Business and political leaders agree Pittsburgh needs nonstop international air service.
But even with more than 260 foreign-based companies in Western Pennsylvania, a problem has been getting an airline -- any airline -- to agree.
Area leaders have made progress in recruiting such top-flight discount air carriers as Southwest Airlines and Jet Blue to make up some of the significant loss of domestic air service in the wake US Airways' downsizing of operations at Pittsburgh International Airport.
However, its been since late in 2004 the airport last could travelers a nonstop connection across the Atlantic.
That chagrins people such as Elie Saad, vice president at Lanxess Corp., a German-owned maker of chemicals and polymers.
Saad, a frequent flyer, is among dozens of Lanxess employees who must take flights toPhiladelphia, New York, Newark, Charlotte, and even Chicago and Detroit to connect to nonstop flights overseas.
"It can cost you a whole day's worth of work," said Saad.
"It's a huge problem," said Randall Dearth, chief executive for Lanxess, a spinoff from Bayer AG, with its North American headquarters in Findlay. It is one of 70 German-owned companies in the region, who collectively employ about 9,500 people.
When Pittsburgh had direct flights to Germany, the company's employees could leave Pittsburgh in mid-afternoon for a flight to Frankfurt. Now, they must leave by 10 or 11 a.m., which is "a big inconvenience," Dearth said.
It also results in lost productivity, according to Lanxess officials. The company's employees lost about 1,300 hours of precious work during the 260 flights they made overseas in 2005.
If those employees worked in Cincinnati, they would have no such problem.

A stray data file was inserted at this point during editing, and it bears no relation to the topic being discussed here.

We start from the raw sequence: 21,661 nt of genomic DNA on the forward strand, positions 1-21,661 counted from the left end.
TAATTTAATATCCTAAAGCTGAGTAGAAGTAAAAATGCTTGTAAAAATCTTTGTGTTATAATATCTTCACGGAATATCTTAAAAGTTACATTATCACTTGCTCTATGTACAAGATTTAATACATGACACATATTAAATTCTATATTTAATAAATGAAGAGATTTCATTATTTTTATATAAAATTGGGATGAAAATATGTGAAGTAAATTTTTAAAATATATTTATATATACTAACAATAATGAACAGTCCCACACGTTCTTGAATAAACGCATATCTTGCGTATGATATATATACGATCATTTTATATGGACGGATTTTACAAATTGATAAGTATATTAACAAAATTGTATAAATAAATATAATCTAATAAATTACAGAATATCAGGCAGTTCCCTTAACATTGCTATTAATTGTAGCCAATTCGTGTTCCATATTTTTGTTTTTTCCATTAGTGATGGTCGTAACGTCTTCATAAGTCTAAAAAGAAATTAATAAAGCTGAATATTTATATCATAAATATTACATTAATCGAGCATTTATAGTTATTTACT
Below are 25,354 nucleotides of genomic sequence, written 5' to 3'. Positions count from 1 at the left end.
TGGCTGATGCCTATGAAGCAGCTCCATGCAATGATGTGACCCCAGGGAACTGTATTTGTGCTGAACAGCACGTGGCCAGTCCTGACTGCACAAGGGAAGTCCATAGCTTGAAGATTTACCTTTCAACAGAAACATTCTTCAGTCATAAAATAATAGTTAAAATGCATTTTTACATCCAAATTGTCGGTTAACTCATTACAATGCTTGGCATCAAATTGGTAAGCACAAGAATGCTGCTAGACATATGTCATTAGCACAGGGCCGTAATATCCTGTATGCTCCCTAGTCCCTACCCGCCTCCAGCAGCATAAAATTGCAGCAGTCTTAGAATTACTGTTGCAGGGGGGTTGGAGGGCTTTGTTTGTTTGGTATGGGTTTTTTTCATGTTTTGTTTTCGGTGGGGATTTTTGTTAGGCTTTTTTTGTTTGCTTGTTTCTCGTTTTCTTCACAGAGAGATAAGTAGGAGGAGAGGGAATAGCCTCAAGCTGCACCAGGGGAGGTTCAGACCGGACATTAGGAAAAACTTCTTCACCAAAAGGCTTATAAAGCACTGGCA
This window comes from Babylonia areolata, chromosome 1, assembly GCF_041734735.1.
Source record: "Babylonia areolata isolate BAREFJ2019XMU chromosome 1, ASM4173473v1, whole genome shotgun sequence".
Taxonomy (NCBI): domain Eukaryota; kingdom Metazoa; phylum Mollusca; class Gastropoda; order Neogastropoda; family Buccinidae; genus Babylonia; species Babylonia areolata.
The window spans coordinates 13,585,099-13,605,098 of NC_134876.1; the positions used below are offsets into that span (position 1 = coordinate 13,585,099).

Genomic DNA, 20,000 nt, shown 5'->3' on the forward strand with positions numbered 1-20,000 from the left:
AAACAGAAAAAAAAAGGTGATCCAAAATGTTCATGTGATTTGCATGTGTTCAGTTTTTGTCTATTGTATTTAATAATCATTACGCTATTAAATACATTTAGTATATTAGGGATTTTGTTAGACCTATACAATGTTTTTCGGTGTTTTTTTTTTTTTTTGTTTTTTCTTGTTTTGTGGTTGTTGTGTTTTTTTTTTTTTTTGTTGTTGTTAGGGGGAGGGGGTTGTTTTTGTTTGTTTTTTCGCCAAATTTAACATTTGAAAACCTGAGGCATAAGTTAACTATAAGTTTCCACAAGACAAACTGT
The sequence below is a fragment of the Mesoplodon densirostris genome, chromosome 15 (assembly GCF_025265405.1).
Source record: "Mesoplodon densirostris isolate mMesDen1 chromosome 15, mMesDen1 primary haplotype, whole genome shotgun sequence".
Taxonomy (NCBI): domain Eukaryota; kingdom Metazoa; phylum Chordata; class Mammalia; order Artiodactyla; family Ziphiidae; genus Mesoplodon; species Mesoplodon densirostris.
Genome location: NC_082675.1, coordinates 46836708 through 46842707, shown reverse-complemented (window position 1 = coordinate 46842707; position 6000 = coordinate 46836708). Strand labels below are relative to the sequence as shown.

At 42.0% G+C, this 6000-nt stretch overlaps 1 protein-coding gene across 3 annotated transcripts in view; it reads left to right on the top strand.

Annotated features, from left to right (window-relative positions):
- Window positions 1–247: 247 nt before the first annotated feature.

Cincinnati is a similarly-sized city. There, however, Delta Airlines operates nonstop flights to London, Frankfurt, Amsterdam, Paris and Rome.
There is a simple reason, said airline industry expert Robert W. Mann.
Summed up in one word, it's "hub," said Mann, head of R.W. Mann & Co. Inc., of Long Island, N.Y.
Mann notes that The Cincinnati/Northern Kentucky International Airport is Delta's second largest hub airport, a claim Pittsburgh no longer can make about US Airways.
"The difference there is it's still operating as a hub; it has substantial feed (flights from other Delta-served cities) into Cincinnati, and that's what keeps it going. It's not Cincinnati originating business that makes the difference, its the feed from surrounding cities that use Cincinnati as a connecting point," Mann said.
"What has happened at Pittsburgh is that a lot of those spokes were removed by US Airways. What remains is a lot of service, but spread among a lot of carriers. So there's no single carrier that controls Pittsburgh's feed to the extent that US Airways once did, and that's really the difference."
Delta boasts it is the fastest growing major U.S.-based carrier in international service, with 15 new routes announced, added or applied since Jan. 1, 2005. It flies to Europe, India and Israel.
By summer, it expects to be flying 51 daily departures to 29 different cities in those countries, including the five from Cincinnati. Pittsburgh is not on Delta's expansion list.